If you ever wanted to try your hand at stop motion photography, or just learn more about it, here’s your chance. As part of their 12 Days Of Learning promotion, the online education resource, Lynda, is offering an entire course on stop motion photography free of charge–you click through here to view it. Taught by professional photographer Richard Harrington and produced by his visual communications company RhedPixel, the two hour course walks you through entire process of stop animation filmmaking from beginning to end.[Read More…]
As a camera, the PrintSnap may not be for everyone, but don’t let that stop you from checking out this awesome camera hack. The prototype of the instant camera featured in the quirky video below, was handcrafted by electronic tinkerer, Ch00f, who had an epiphany while waiting in line at the local Nordstroms. The quickness in which the receipt was printed using a thermal printer inspired him create a device that would further utilize the printing technology. After mulling over a couple initial ideas for a couple years, Ch00f finally set them aside and decided to create the PrintSnap.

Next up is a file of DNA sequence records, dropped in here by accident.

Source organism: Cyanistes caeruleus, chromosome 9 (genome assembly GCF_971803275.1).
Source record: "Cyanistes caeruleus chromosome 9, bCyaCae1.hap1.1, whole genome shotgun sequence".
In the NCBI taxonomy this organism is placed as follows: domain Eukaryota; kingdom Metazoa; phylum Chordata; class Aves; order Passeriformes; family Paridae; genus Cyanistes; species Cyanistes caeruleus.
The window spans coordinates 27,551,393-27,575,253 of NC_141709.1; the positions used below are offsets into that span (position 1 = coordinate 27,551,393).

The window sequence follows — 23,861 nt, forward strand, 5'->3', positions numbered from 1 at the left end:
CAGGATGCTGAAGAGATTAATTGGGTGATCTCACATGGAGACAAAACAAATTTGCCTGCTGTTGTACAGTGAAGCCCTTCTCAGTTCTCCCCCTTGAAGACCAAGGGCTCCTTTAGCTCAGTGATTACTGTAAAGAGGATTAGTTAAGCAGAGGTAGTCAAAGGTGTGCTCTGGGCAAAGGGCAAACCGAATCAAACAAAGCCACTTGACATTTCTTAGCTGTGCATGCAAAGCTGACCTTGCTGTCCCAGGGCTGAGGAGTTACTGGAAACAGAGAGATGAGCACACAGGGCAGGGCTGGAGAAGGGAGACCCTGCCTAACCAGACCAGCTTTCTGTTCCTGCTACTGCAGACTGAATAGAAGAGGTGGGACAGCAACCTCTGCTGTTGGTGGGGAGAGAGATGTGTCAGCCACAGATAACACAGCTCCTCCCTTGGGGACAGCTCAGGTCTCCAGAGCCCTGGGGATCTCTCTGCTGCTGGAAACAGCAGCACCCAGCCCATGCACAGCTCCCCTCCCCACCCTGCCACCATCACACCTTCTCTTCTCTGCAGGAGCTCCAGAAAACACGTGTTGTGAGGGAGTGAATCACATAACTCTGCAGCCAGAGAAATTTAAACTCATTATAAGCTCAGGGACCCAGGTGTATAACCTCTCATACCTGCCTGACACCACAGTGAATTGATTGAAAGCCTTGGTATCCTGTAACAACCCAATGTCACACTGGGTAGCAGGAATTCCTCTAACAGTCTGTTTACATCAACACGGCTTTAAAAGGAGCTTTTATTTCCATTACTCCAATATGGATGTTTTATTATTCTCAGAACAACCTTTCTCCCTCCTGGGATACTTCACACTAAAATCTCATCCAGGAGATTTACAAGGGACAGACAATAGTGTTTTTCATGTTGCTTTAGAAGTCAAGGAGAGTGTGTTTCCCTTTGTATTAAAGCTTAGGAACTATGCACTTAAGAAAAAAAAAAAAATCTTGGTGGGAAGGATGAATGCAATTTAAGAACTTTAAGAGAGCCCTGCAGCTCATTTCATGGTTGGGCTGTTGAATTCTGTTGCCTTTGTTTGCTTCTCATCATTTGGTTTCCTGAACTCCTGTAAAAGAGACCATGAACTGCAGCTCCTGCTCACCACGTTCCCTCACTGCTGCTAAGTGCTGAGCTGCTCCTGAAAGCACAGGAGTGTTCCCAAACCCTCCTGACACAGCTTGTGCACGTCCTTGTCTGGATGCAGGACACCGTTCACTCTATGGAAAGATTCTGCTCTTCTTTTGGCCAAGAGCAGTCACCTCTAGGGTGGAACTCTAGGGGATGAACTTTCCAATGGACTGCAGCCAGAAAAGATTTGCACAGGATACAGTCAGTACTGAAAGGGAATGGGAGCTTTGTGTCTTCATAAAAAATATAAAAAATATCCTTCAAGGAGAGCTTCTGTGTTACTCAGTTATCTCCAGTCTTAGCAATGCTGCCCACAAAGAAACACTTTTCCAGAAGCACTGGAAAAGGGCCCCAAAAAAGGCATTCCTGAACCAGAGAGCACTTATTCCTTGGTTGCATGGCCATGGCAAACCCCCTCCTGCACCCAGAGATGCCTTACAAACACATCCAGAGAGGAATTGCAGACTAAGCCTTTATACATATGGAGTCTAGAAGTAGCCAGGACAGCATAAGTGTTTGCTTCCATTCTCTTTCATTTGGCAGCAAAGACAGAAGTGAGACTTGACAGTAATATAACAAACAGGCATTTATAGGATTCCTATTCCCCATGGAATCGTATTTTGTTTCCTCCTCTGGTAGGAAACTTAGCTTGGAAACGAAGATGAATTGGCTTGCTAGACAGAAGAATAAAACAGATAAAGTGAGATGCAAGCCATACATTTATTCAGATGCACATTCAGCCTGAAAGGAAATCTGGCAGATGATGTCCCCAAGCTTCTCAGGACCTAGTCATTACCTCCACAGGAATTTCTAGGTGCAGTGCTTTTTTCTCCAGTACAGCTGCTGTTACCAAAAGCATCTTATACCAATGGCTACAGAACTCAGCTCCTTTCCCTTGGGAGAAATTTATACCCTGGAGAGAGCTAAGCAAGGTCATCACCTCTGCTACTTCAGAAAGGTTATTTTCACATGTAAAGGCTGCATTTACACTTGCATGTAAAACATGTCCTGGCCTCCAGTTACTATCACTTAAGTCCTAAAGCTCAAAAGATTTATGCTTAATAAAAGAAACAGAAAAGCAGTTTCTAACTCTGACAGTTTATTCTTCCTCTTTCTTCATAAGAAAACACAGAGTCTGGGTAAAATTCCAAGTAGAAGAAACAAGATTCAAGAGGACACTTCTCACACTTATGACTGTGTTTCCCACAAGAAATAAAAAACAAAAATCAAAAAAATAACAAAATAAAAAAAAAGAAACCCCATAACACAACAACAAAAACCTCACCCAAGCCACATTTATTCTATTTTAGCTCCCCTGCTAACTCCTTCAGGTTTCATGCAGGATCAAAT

Now, after just three months of construction, a prototype is finished. Take a quick look at the funny spoof like video he’s created to show people his invention:[Read More…]
In an announcement made today on Flickr, their Vice President Bernardo Hernandez, has issued an official apology letter to it’s users after launching their Wall Art Marketplace program which allowed other Flickr users to purchase prints of photos in the Creative Commons photo pool, with all proceeds going to Flickr. Though Flickr was not actually doing anything illegal, many photographers were caught off guard by the move and most found it to be morally appalling. Hernandez’s letter starts out:[Read More…]
Malaysia based photographer and daredevil Keow Wee Loong is known for taking selfies in dangerous locations (just check his profile a few words back), but this one must have been the biggest adventure of them all.
Keow Wee Loong snuck his way into the pit of Kawah Gunung Ijen an active volcano in Indonesia to take a most daring selfie against a volcano shooting a blue flame.